The parties agree that Catrina is a qualified individual with a disability, that St. Paul is a public entity (for purposes of the ADA) and receives federal funding (for purposes of the RA), and that communicating with individuals about their arrests and receiving reports from victims of crimes are services that St. Paul provides. The parties disagree about three issues: First, was Catrina actually denied the benefit of effective communication with respect to her arrests? Second, did St. Paul fail to take a domestic- violence complaint from Catrina because of her disability? And third, did St. Paul exhibit deliberate indifference (for purposes of the ADA or RA) or malice (for purposes of the MHRA)?

         1. Denial of a Benefit

         The ADA, RA, and MHRA “requir[e] that qualified persons with disabilities receive effective communication that results in ‘meaningful access' to a public entity's services.” Bahl, 695 F.3d at 783-84 (citing Loye, 625 F.3d at 496-97). Whether there was “effective communication”-and thus “meaningful access” to a service-is “a fact-intensive inquiry and is largely context-dependent.” Durand v. Fairview Health Servs., 902 F.3d 836, 842 (8th Cir. 2018) (citations omitted). Given the “inherently fact-intensive” nature of the inquiry, “an effective-communication claim often presents questions of fact precluding summary judgment.” Crane v. Lifemark Hosp., Inc., 898 F.3d 1130, 1135 (11th Cir. 2018) (citation omitted); see also Chisolm v. McManimon, 275 F.3d 315, 327 (3d Cir. 2001) (“Generally, the effectiveness of auxiliary aids and/or services is a question of fact precluding summary judgment.” (citations omitted)).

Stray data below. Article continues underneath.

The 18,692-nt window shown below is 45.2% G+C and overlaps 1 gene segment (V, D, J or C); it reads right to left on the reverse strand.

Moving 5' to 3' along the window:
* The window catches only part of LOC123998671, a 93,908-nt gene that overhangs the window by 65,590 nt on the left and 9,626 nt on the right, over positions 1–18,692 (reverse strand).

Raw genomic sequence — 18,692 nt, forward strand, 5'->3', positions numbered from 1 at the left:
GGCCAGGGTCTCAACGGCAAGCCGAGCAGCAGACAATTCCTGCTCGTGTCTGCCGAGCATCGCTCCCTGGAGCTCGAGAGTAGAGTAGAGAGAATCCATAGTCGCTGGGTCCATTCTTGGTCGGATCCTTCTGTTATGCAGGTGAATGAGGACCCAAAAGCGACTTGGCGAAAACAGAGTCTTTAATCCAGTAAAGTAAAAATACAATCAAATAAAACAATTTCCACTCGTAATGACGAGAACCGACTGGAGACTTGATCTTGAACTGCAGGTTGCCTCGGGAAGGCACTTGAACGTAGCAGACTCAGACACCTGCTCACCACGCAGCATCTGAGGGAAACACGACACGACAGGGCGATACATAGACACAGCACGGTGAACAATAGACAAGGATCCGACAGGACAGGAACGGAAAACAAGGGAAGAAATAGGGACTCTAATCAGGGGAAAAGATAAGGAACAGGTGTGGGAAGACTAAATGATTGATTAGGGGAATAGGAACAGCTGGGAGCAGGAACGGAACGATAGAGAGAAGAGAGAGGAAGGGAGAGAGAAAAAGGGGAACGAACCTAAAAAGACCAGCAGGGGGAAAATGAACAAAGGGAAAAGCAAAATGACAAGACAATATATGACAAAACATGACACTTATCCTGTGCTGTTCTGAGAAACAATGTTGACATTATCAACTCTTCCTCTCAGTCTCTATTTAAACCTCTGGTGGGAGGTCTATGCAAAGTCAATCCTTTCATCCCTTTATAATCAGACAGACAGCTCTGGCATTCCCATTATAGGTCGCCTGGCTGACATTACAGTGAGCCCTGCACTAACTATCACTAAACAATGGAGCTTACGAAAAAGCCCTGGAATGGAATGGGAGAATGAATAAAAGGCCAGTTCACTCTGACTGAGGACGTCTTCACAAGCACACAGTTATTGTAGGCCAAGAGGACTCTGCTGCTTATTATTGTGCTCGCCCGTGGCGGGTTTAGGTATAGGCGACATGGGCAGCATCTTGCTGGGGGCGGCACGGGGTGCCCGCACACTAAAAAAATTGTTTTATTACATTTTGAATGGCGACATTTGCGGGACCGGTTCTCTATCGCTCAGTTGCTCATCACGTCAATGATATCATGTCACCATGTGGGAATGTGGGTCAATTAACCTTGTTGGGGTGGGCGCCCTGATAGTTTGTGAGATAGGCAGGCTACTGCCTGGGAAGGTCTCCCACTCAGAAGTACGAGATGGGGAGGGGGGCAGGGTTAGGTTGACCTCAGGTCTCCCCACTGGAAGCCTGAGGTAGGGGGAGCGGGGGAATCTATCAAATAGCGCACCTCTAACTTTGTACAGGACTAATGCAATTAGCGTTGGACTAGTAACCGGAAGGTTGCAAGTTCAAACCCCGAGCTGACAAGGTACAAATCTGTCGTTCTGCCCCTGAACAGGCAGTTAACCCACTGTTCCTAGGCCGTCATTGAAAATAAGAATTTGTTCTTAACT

a. Communication Regarding Catrina's Arrests

         Catrina first contends that she did not receive effective communication about her arrests on both September 25 and October 10, 2014. In order for there to be “effective communication, ” an individual must-at a minimum-know why she is being arrested and with what crime she is being charged. Bahl, 695 F.3d at 786-87. The Court cannot find as a matter of law that Catrina had such knowledge on either September 25 or October 10.